Lorraine Hansberry’s “A Raisin in the Sun” demonstrates what is traditional and what rights are. A Raisin in  the Sun is about an African-American family who is living on the South side of Chicago in the 1960’s. The family is about to receive a insurance check of $10,000 which each member of the family has own ideas on what should be done with the money. Traditions have a tendency to enforce what is already happening, and be resistant to change. This is not inherently a bad thing; not all change is good. However, when it comes to the advancement of social causes and the change of the surrounding world. Take for example Beneatha in A Raisin In The Sun by Lorraine Hansberry. Beneatha wants to be a doctor when she finishes her studies, and even her brother is quick to cite tradition as an argument against it when he is upset with her. Walter states,“Who the hell told you you had to be a doctor? If you so crazy ’bout messing ’round with sick people—then go be a nurse like other women—or just get married and be quiet …” (Hansberry, 41). Here, ‘like other women’ is an example of the majority standing in for tradition. His quote implies that what is happening and has been happening for a while is what should still be happening. As this example shows, the rigidness of a tradition can make it harder for a social change to occur.

Tradition has been used in literature as a tool to contextualize character motivations in relation to the surrounding culture. A character like Beneatha wanting to become a doctor tells the reader about her willingness to go against social norms, but only if women wanting to be doctors is established as untraditional and different. In that same way, the narrator in The Woman Warrior‘s relationship to tradition is made clear in her refusal of traditionally feminine things like cook for others, as opposed to if she had went along with tradition.

Tradition is a belief or behavior that is passed down within any specific group or society with symbolic meaning and or a special significance with origins from the past. Tradition can be used to indicate the quality of a piece of information that is being discussed. One reason why tradition  is so important in literature is because most of what tradition is is stories, beliefs and rituals that are passed from generation to generation. Without tradition being passed down we most likely wouldn’t know much of what we know from authors experiences, stories and how things happened to them. Most every story tells a different story and has a different tradition tied into it in someway. Traditions also can fill peoples needs to feel like they belong to something. Tradition can also be very important because like every story we read has a different culture and traditional value along with that culture. Traditions can represent cultures and beliefs of those cultures. Tradition structures some family values and societal values. Another reason why literature was so important is because over time the way tradition was told has changed and over time text have been handed down for future generations to see and see the way it has changed over time.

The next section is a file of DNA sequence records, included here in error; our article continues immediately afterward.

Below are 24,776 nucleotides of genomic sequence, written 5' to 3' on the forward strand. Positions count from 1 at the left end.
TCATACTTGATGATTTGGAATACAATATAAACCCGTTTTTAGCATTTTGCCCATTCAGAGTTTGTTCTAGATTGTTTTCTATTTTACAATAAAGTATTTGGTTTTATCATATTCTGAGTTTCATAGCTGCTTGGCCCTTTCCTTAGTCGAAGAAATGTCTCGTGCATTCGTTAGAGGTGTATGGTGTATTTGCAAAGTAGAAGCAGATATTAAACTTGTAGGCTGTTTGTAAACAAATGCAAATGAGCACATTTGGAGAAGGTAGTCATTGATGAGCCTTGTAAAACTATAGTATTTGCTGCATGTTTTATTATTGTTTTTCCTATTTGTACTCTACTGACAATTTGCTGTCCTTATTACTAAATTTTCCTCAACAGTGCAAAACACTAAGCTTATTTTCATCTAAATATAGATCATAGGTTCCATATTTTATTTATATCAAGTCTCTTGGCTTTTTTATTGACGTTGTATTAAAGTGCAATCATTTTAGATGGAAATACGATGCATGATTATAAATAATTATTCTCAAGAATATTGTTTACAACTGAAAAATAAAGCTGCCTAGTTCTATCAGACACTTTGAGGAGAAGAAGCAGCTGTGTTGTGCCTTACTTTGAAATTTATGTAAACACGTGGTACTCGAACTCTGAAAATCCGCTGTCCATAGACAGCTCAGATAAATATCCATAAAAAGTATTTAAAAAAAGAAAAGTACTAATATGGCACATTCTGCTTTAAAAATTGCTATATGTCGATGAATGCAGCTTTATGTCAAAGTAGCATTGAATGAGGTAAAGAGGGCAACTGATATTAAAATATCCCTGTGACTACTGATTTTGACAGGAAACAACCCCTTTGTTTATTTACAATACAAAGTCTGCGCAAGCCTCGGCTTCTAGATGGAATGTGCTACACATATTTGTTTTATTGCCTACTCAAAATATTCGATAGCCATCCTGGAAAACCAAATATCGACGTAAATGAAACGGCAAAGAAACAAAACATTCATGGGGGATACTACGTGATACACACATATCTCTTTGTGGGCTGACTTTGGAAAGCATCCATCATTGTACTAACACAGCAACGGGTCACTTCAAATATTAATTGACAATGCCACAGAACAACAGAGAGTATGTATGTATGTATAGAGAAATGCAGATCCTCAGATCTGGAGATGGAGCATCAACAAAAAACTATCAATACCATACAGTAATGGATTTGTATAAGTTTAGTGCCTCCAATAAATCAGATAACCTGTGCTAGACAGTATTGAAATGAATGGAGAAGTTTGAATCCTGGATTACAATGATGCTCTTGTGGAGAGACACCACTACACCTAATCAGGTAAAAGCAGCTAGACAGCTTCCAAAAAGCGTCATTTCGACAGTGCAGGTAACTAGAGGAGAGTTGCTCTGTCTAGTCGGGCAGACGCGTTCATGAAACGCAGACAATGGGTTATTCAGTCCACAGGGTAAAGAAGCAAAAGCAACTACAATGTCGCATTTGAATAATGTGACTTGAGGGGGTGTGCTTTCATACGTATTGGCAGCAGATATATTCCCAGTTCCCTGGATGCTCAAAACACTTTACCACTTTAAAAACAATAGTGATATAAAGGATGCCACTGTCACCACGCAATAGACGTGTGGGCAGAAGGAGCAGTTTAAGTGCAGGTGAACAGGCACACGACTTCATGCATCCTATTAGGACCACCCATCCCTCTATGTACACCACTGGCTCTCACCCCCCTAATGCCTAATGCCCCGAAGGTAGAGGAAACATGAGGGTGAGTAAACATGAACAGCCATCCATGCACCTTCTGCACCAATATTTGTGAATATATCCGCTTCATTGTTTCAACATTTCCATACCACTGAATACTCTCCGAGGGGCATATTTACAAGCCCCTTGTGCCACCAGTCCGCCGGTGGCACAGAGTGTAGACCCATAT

Hansberry, Lorraine. A Raisin in the Sun, First Vintage Books Edition, December 1994

Kingston, Maxine Hong. The Woman Warrior; Memoirs of a Girlhood Among Ghosts, Vintage International Edition, 1989.

“tradition, n.” OED Online, Oxford University Press, March 2019,


[Image description: a found poem, black text on a white background, made by blanking out pieces of words into text. Accessible transcript link here.]

I made this poem from a transcript of an Autism Speaks video called I Am Autism. It was known for its strange fear-mongering tone, which made autism out to be a disease comparable to cancer or pediatric AIDS, and its focus on the point of view of parents of autistic children rather than actual autistic people. There are a lot of real issues I tried to touch on, from the under-diagnosing of autistic women which denies them resources, to the culture of normalizing ignoring the actual wants and needs of autistic children. But I also wanted to change the fear-mongering and self-righteous tone of the original to something else. My intent was to make this sort of pretty/haunting/disorienting effect.

This poem can be read without any background knowledge, but maybe the most important is that autistic people sometimes used to be thought of as changelings, or fairy children swapped in for stolen human children. This has been reclaimed a lot by autistic adults, including me (hello, if you haven’t figured out I’m on the autism spectrum, that is also pretty important background knowledge). In folklore, cooking in eggshells is said to confuse changelings enough to speak and reveal themselves, so that’s what the title is a reference to.

I didn’t originally mean for this poem to sound vaguely threatening, but I think I wanted to blend real experiences of being forgotten and not having resources with the more ominous “I” statements. I think the point of that was that there is power in I statements. “I live/I hover/I know/I speak”, in asserting existence and taking up space. The repetition of “We are” is also important, because community ties and organizing are vital to efforts to combat ableism. I do think the ominous tone is warranted (the intended effect was something like walking through a forest where you are unwelcome, and trampling over something more important) because the original transcript’s promise to eradicate autism and treat it as a disease rather than listen to actual autistic people gets turned around. You can make videos like this but you literally forgetting us and figuratively forgetting yourself. Why are you here? Why are you in our space? Why are you speaking for us?

Happy Autism Acceptance month.

Original transcript.
Accessible (screenreader) version.